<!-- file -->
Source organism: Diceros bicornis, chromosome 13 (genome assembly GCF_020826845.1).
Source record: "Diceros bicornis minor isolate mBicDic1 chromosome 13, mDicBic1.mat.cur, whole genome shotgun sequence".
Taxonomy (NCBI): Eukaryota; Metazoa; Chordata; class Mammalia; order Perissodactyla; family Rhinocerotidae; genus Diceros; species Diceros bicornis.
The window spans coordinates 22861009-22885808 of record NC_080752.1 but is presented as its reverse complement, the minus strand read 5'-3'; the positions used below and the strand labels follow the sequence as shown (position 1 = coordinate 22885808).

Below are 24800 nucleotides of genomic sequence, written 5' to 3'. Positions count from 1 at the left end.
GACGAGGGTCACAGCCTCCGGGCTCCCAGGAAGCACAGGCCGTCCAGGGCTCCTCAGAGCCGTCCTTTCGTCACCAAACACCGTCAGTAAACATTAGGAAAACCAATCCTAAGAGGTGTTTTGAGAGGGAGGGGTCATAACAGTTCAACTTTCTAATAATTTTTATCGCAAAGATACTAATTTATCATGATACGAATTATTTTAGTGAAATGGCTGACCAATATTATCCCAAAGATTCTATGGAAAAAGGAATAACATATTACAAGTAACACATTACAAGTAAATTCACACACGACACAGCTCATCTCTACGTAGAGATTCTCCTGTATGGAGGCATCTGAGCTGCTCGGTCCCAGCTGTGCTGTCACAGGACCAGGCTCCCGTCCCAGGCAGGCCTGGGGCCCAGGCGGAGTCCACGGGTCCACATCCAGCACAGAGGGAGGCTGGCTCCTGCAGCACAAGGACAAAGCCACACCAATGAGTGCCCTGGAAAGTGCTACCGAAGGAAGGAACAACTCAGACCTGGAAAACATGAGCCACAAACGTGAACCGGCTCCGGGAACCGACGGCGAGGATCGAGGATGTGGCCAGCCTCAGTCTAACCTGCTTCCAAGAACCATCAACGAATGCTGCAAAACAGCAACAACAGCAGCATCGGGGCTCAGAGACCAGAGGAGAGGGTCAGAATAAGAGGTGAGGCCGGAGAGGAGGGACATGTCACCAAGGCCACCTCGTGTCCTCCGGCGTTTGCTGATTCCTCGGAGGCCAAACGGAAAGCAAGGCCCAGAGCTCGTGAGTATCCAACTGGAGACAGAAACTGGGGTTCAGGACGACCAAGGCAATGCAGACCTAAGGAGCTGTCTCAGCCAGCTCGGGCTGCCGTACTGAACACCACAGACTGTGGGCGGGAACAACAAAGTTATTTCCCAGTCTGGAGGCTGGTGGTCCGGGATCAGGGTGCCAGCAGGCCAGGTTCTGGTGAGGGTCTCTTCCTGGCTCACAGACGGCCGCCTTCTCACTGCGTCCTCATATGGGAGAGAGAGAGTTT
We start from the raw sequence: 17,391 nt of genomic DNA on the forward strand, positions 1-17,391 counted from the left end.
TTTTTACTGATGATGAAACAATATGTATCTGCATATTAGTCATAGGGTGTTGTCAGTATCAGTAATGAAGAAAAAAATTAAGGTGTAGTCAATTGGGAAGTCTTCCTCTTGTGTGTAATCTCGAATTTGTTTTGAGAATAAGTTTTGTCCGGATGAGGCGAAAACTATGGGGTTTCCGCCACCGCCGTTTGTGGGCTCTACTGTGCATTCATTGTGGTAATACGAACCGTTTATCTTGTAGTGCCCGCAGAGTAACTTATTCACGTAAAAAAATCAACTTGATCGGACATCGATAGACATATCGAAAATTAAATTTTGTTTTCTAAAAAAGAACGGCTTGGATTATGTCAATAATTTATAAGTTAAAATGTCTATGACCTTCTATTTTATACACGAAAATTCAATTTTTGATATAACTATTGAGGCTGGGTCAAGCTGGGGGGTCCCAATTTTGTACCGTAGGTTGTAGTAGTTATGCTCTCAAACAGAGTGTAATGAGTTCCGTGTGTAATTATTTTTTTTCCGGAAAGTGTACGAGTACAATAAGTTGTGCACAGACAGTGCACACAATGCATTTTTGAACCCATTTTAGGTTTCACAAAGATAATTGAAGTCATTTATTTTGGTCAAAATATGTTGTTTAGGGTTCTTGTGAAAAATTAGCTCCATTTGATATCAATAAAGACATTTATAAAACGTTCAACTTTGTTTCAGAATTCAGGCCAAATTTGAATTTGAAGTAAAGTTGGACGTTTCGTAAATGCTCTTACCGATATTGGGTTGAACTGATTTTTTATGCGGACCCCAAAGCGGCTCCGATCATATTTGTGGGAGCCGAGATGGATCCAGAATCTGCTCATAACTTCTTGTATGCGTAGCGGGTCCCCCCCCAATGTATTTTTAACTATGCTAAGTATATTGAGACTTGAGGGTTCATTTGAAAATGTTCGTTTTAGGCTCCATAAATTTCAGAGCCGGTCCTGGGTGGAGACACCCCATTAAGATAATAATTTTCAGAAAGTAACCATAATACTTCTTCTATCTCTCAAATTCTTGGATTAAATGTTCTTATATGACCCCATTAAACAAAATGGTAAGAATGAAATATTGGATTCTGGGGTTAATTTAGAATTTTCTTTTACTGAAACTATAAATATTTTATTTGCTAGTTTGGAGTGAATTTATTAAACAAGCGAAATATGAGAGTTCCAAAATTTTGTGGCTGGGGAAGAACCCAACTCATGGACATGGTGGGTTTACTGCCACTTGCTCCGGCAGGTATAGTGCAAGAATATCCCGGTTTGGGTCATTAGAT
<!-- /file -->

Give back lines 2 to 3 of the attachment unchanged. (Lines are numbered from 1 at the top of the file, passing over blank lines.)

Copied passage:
Source record: "Diceros bicornis minor isolate mBicDic1 chromosome 13, mDicBic1.mat.cur, whole genome shotgun sequence".
Taxonomy (NCBI): Eukaryota; Metazoa; Chordata; class Mammalia; order Perissodactyla; family Rhinocerotidae; genus Diceros; species Diceros bicornis.